Summer wouldn’t be so bad if it wasn’t for three things – mosquitoes, mediocre holidays, and the sun. Then again, the lack of a star to orbit around would present some unprecedented issues with life on earth. So, forced to cope, every summer countless people make various mistakes when it comes to protecting themselves from the sun. Some of these blunders are easy to spot – others not so much.
From experience I can tell you that a lot of guys just say ‘screw it’ to protecting their skin from the sun. Many of us leave the sunscreen behind, pay little mind to the sun, and some of us end up paying for it later. Women, on the other hand, are much more conscious of the terror lurking in the sky. Women tend to take numerous measures to insure their skin isn’t dealt damage from the sun. Yet both make several mistakes and trust various myths.
One of the most prevalent falsehoods is rooted deeply in confusion over the sun itself. Many men and women believe that clouds that obscure the sun double as sunscreen. Clouds are incapable of blocking the UV rays that damage the skin. They provide a false blanket that appears to offer protection when in actuality they do more to shield your eyes than skin. The rule of thumb is this- ‘where there is sunlight, there is sunburn’.
Among the most classic of sun-protection myths involves the concept of a ‘base tan’. Many women flock to tanning beds every year for one of two reasons. A.) For appearance purposes. B.) They believe an artificial tan will protect them against the sun. Unfortunately, just because you get yourself tanned, this change in skin tone does little to block out damaging UV rays. It’s unfortunate that many women fall prey to this ‘old wives’ tale’ and come home sun-burnt because of it.
So an artificial tan won’t work, right? What about a natural tan? If your skin is naturally a darker shade than most, you might be convinced you are immune to the sun’s damaging properties. Sorry to say that this simply isn’t the case. The sun, no entity of prejudice, impacts people of all races, ethnicities, and colors. This myth exists predominately because people with darker skin are less likely to show signs of sun-burnt skin. Naturally this insinuates a certain immunity that doesn’t exist. No matter what color of the rainbow you are, you still need sunscreen.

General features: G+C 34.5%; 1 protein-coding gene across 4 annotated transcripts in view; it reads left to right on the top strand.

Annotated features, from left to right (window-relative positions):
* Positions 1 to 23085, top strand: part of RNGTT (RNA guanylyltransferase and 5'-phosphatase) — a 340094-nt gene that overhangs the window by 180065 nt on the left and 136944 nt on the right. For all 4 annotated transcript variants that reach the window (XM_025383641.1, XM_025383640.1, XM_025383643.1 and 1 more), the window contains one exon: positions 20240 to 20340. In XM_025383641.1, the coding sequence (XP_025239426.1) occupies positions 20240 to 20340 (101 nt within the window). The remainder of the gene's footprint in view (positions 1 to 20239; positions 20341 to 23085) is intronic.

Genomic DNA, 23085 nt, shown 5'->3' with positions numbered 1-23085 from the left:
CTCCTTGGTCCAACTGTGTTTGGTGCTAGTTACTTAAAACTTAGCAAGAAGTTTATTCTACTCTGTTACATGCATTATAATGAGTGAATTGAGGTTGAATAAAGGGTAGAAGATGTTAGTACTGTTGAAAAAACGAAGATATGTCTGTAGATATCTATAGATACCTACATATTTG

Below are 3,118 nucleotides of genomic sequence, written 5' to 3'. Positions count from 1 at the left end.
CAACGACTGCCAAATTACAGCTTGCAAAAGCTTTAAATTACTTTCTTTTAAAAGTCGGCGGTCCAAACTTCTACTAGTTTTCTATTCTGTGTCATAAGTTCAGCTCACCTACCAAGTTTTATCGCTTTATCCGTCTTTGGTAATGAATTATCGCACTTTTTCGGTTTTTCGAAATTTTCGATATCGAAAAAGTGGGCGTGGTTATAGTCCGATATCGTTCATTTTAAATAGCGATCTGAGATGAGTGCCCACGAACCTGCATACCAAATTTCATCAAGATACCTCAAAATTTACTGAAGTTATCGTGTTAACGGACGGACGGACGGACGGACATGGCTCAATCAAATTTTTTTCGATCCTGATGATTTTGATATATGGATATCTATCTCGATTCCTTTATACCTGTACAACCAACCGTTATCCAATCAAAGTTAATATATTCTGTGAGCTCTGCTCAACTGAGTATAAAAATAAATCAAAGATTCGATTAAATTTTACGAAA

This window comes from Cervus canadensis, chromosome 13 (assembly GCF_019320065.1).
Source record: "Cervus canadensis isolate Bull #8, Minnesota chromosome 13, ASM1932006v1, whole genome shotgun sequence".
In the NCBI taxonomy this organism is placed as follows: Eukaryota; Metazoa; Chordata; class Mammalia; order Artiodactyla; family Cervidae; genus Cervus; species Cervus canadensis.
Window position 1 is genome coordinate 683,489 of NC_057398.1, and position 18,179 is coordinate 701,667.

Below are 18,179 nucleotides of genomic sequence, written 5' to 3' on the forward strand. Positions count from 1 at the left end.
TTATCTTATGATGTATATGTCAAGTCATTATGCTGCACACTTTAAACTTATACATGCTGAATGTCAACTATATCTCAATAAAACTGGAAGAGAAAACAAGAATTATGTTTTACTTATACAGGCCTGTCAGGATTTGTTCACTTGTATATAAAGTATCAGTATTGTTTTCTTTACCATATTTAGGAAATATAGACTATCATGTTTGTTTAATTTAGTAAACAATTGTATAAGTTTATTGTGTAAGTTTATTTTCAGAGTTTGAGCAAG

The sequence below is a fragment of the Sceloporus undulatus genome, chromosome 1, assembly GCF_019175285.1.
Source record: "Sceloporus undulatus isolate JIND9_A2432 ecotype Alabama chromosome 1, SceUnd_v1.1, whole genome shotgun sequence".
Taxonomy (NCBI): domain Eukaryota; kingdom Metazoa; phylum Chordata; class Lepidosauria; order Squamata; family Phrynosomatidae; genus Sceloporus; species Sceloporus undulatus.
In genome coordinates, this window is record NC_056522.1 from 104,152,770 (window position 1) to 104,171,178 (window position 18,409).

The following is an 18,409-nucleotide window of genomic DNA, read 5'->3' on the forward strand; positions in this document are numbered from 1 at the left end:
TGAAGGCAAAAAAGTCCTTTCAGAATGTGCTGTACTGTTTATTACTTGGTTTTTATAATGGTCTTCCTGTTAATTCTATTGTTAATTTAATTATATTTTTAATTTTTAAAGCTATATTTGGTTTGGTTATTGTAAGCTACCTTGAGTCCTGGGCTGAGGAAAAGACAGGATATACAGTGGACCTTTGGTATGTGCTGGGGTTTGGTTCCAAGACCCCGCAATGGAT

For many the beach is where this whole issue comes up. Many women find themselves tossing their money to so-called ‘waterproof’ sunscreen. They apply a healthy dose of waterproof sunscreen to their skin and don’t bother with doing so again during a day of swimming and lounging on the beach. The problem here is that no sunscreen is 100% waterproof- what you are actually paying for is water resilience. So while it is resistant to the effects of water, it will gradually wash away and you will have to apply a supplementary layer if you want to protect your skin.
A whole slew of sun-protection myths come from food origins. It is a common belief that eating certain foods can double as a pseudo-sunscreen of sorts. While there is some factual credit to this notion, it is not what it is perceived to be. It isn’t simply that an apple or a glass of milk will protect you against the sun- certain foods and beverages have regenerative and medicinal properties that apply to your skin. They won’t block UV rays- they’ll help to undo some of the damage done as well as help to build a stronger epidermis.
Skin Care: Beyond The Basics By Mark Lees
Urban Legends, Myths, & Flat-Out Lies By Steven Sanders